Statewatch comments:

The EU demands in March 2016 to lower Greek asylum law standards were themselves based on the "lowest common" denominators already built into the EU Asylum Directive.

These lower than low standards are built into the: Letter from Mathias Ruete, Director-General of European Commission Directorate-General Migration and Home Affairs, to Vasileios Papadopoulos, Secretary-General, General Secretariat for Population and Social Cohesion, 5 May 2016 (pdf) and response: Hellenic Action for Human Rights: Pleiades Rejects European Commission Letter Regarding the Application of the Safe Third Country Concept to Turkey (Pleiades, link)

Interpol: increased border protection forces migrants to use people smugglers (Guardian, link):

"Deals such as EU-Turkey agreement in spotlight as report says 90% of irregular journeys to Europe facilitated by smugglers

Attempts to deter migrants from reaching Europe such as the EU-Turkey deal are likely to force people into the arms of smugglers, Interpol has said in a joint statement with the EU’s law enforcement agency.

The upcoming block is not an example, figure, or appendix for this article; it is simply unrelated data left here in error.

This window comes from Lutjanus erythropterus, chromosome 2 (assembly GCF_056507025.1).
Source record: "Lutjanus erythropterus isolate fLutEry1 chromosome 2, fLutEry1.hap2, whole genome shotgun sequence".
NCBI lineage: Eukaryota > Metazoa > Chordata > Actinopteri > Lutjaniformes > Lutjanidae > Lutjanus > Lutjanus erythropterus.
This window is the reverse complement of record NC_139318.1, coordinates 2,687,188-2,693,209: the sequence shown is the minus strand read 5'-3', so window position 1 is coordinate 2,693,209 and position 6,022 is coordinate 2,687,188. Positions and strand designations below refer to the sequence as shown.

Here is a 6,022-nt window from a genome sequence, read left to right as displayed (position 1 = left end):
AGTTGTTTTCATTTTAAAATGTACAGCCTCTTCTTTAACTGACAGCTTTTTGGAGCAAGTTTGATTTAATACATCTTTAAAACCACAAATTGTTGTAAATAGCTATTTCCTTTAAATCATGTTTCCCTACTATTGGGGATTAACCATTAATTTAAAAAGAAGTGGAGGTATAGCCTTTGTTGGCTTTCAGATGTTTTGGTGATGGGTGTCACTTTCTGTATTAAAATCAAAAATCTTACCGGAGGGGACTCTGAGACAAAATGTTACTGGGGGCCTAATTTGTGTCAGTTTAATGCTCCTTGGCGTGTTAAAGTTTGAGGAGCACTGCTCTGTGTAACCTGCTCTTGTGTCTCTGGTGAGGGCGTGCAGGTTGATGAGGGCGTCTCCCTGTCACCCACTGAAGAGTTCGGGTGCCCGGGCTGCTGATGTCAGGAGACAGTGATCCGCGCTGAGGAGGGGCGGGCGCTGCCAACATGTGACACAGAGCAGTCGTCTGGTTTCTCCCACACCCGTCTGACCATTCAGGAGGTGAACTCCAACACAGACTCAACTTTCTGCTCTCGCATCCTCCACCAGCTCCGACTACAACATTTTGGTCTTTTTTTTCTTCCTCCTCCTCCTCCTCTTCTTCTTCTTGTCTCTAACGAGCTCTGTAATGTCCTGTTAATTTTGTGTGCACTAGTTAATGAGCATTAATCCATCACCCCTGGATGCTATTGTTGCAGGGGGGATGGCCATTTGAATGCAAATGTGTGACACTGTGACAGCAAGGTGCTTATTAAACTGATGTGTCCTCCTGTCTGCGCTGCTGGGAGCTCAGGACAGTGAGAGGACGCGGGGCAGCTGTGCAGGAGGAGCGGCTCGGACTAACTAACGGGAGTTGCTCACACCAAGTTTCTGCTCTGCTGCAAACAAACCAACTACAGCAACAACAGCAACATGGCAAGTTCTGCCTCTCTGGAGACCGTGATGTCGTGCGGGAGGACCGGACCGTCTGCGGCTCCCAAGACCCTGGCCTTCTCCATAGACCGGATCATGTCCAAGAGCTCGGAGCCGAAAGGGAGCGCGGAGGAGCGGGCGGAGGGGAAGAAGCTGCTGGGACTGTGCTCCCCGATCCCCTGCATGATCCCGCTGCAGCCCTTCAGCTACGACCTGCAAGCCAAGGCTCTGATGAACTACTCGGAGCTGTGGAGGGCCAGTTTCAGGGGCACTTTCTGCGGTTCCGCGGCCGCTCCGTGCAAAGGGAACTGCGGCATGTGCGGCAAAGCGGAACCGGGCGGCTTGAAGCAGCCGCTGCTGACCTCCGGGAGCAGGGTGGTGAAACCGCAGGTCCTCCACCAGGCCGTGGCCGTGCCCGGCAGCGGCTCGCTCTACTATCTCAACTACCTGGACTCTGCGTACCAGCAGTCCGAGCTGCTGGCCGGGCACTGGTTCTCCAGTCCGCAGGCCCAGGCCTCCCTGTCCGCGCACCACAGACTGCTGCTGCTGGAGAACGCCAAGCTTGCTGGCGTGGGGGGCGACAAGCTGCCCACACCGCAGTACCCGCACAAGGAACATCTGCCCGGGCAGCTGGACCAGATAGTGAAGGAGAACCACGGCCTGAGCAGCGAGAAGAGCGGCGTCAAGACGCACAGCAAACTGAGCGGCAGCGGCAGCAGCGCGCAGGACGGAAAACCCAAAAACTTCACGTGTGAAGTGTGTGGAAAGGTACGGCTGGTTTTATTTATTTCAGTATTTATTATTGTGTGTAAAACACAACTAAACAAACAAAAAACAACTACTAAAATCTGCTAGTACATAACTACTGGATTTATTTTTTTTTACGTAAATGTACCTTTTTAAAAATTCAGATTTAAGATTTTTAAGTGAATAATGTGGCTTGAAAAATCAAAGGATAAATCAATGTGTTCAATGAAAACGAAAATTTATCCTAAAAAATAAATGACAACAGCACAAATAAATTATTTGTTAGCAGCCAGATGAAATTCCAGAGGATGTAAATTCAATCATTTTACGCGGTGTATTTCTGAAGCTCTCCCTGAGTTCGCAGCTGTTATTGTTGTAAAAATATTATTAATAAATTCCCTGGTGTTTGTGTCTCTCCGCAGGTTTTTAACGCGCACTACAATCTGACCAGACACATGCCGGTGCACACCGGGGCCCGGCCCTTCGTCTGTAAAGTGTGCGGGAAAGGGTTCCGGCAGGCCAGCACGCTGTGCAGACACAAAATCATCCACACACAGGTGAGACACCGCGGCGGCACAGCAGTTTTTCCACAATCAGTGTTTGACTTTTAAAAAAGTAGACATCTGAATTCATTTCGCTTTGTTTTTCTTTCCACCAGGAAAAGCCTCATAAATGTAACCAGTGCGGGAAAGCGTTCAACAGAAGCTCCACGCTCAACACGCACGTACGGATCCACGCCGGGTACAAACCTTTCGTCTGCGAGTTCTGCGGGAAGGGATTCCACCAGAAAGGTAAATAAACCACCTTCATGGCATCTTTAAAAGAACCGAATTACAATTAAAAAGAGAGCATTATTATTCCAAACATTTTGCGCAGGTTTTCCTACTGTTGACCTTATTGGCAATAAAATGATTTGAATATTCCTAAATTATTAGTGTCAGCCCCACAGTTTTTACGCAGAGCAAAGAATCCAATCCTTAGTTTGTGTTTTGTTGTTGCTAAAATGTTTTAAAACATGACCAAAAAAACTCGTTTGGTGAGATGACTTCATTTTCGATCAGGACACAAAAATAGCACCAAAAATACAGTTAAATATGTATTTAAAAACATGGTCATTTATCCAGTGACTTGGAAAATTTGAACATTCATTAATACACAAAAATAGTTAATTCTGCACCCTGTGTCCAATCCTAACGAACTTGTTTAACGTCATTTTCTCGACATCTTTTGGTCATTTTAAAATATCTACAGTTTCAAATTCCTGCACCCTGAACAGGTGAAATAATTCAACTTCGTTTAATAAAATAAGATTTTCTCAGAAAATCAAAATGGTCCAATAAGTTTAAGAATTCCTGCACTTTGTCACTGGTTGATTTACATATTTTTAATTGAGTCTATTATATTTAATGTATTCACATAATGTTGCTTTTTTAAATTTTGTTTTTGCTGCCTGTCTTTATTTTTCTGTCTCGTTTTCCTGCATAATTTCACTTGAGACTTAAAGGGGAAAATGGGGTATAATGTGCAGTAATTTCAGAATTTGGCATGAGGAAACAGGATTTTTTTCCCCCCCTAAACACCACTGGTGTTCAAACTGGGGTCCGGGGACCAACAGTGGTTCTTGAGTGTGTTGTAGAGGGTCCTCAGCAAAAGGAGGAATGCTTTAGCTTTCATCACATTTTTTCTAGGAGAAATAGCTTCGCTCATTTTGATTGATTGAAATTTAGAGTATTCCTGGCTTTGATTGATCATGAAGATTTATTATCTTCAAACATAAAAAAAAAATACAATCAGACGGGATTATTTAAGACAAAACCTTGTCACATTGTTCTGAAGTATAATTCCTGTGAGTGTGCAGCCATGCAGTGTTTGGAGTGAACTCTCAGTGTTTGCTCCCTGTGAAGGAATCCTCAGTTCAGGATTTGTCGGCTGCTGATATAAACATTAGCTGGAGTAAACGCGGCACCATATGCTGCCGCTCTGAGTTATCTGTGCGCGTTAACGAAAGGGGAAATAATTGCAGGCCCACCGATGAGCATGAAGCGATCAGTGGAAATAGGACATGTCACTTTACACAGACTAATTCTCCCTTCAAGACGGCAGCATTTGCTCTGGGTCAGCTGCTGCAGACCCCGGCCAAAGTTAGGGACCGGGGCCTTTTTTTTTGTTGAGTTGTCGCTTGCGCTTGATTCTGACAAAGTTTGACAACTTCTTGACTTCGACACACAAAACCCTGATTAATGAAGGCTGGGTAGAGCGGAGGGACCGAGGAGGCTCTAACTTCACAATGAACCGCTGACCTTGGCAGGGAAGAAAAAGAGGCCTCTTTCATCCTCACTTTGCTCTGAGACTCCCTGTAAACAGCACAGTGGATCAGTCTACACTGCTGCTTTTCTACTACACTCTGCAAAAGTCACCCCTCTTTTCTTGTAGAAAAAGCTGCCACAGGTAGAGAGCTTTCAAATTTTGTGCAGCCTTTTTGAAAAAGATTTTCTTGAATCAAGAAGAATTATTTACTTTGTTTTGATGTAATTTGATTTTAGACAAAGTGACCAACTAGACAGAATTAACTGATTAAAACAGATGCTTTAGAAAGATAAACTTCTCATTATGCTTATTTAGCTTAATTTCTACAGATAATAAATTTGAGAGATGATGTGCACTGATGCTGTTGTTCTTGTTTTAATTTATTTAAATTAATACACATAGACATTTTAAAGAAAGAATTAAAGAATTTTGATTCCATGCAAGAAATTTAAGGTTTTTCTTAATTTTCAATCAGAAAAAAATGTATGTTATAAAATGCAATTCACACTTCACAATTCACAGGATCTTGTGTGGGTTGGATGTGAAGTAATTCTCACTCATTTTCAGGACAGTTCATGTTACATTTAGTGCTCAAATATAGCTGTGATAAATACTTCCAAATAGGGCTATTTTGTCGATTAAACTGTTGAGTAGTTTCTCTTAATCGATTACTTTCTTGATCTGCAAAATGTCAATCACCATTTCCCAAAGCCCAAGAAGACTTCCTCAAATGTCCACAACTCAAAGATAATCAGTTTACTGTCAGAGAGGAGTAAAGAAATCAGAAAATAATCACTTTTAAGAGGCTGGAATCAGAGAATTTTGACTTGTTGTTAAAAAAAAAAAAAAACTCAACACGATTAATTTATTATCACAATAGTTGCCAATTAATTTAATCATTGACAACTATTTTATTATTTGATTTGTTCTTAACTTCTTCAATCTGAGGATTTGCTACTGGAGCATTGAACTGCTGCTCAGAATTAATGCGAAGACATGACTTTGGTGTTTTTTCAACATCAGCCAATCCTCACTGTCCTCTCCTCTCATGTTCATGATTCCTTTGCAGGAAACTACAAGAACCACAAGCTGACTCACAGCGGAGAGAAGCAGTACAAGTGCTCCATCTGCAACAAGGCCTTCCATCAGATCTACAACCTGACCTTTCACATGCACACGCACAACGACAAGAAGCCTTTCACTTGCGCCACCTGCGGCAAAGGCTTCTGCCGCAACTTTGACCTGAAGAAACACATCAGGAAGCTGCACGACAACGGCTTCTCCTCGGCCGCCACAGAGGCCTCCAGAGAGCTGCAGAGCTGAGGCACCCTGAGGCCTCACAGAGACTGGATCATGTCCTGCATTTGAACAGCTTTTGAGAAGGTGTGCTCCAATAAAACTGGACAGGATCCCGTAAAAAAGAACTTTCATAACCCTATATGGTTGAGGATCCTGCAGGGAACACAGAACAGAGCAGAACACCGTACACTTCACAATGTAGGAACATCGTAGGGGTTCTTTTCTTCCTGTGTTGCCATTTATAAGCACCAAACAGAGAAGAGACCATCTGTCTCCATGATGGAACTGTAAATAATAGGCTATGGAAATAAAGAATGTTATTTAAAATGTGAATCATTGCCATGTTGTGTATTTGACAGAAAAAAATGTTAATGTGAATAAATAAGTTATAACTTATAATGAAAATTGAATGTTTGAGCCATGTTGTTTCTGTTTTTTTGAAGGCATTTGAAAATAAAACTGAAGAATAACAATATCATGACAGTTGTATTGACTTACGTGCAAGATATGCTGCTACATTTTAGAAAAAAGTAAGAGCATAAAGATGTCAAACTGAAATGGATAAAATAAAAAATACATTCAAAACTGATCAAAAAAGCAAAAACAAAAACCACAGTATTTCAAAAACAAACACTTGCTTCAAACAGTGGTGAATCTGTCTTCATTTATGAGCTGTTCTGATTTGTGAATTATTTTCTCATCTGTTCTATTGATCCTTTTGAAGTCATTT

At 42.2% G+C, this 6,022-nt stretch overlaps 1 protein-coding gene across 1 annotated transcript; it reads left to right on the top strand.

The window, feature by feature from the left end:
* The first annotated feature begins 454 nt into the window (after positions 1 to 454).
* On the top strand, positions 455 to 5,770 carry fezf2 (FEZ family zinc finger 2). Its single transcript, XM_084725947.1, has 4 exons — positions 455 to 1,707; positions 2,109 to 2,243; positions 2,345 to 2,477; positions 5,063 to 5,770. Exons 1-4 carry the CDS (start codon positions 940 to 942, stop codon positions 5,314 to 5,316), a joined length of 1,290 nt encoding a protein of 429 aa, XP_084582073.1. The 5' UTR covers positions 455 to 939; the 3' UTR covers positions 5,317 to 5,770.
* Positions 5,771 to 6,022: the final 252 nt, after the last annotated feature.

More than 90% of recent irregular journeys to Europe were facilitated by smugglers, a figure that is likely to rise due to increased border protection, Interpol and Europol have concluded in a report on people smuggling.

“These numbers are expected to increase in the future in response to control measures taken by countries along the migratory routes,” the report says..."


EU plans for Libya risk crossing migration 'red lines' (euobserver, link):

"Italian officials and even German chancellor Angela Merkel have gone so far as to suggest that the EU should strike a deal with Libya similar to the one with Turkey, which allows the return of asylum seekers on the presumption that they are “safe” there.

The assessment that Turkey is safe for refugees and asylum seekers is wrong.

But the idea that Libya, riven by warring factions and with a fledgling and contested government of national unity that the EU is desperate to legitimise, can provide a safe haven is positively mind-boggling. "

Are You Syrious (link)

Syrians returned to Turkey under EU deal report being detained indefinitely in poor conditions and not being allowed to rejoin family members in Turkey:

"A group of 12 Syrians returned by plane on the 27th of April who were contacted by telephone said they had simply been detained without clear legal recourse since they arrived in a remote detention center in southern Turkey called Düziçi. The fate of two other Syrians deported along with hundreds of non-Syrians earlier in April is unknown.